Readers of the UK's Guardian heard from Cornel West yesterday about Barack Obama's failure to stem the tide of police brutality in America--brutality that is overwhelmingly and routinely directed at citizens of color.
West is permitted to tell the citizens of other countries about Obama's spineless complicity with the institutional racism of our police state, but the mainstream media in America feels no obligation to quote West when he correctly observes that "Whatever solidarity [Obama] does offer is just lip-service to suffering, but he never makes it a priority to end that suffering."
West concludes his article by expressing his support for Jill Stein and the Green Party--a position which is not only reasonable, but necessary in light of the Democratic Party's sustained betrayal of people of color through its support of a deeply discriminatory war on drugs, its decades-long promotion of prisons-for-profit, and its insidious neoliberal dedication to the project of talking endlessly about the intersectionality of race and class in America without lifting a finger to address that problem.
West's argument about supporting Stein was so powerful precisely because he grounded it in the context of the killings we saw in Louisiana, Minnesota, and Texas just last week. The teaser that UK readers saw concerning West's article was completely accurate as a summary of his argument: "Obama has failed victims of racism and police brutality."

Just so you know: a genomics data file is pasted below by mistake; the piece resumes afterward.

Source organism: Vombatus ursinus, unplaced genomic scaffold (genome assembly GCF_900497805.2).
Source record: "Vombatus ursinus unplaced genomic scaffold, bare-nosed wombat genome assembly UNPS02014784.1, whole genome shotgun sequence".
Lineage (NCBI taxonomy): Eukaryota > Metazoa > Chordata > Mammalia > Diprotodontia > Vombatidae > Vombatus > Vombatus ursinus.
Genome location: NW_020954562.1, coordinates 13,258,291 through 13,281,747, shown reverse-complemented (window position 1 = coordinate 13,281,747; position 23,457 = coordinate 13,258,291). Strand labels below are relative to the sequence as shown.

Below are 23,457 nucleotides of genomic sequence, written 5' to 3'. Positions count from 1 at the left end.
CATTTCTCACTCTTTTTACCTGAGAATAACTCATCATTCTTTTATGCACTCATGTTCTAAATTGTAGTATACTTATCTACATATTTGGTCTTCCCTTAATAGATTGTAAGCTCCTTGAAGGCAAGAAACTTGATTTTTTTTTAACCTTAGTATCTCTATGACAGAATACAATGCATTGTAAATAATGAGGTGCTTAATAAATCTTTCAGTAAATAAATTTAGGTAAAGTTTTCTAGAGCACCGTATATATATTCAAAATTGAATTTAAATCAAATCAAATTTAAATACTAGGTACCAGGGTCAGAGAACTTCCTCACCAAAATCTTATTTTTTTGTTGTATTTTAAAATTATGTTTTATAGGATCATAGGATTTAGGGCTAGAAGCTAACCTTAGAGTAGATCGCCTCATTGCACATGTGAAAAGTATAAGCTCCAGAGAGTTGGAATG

But how have our media outlets in the US presented West's argument? In almost every case, West's nuanced and powerful condemnation of Obama's inaction has been reduced to his endorsement of Stein.
CNN says: "Cornel West endorses Green Party candidate Jill Stein."
The Hill says: "Sanders ally Cornel West backs Green candidate."
Bloomberg says: "Cornel West Backs Green Party's Stein for U.S. President."
In fact, as of 2:30 p.m. EST the day after The Guardian published West's piece, here's a screenshot of all seven entries that come up via a Google news search for the terms "Guardian" + "Cornel West":
As you can see, not one article makes the slightest attempt to connect West's endorsement of Stein to the recent events that highlight the very real phenomenon of cop-on-black crime in America.
This glaring omission exposes our neoliberal media establishment for what it is. Instead of telling us why West endorses Stein, our news outlets focus entirely on the fact that he endorsed her, which is simply another implicit way of pushing the argument that Democrats are somehow on the side of people of color in this country simply because they are less hateful in their speech (and less prone to race-baiting demagoguery) than their Republican counterparts.
Meaningful debate on the intersectionality of race and class in America is long overdue, but that debate will never happen if the most important speakers can only be heard across the pond, which is the path to which we have apparently committed ourselves whether we elect Trump (whom West calls a "neo-fascist catastrophe") or Clinton (whom he identifies as a "neo-liberal disaster").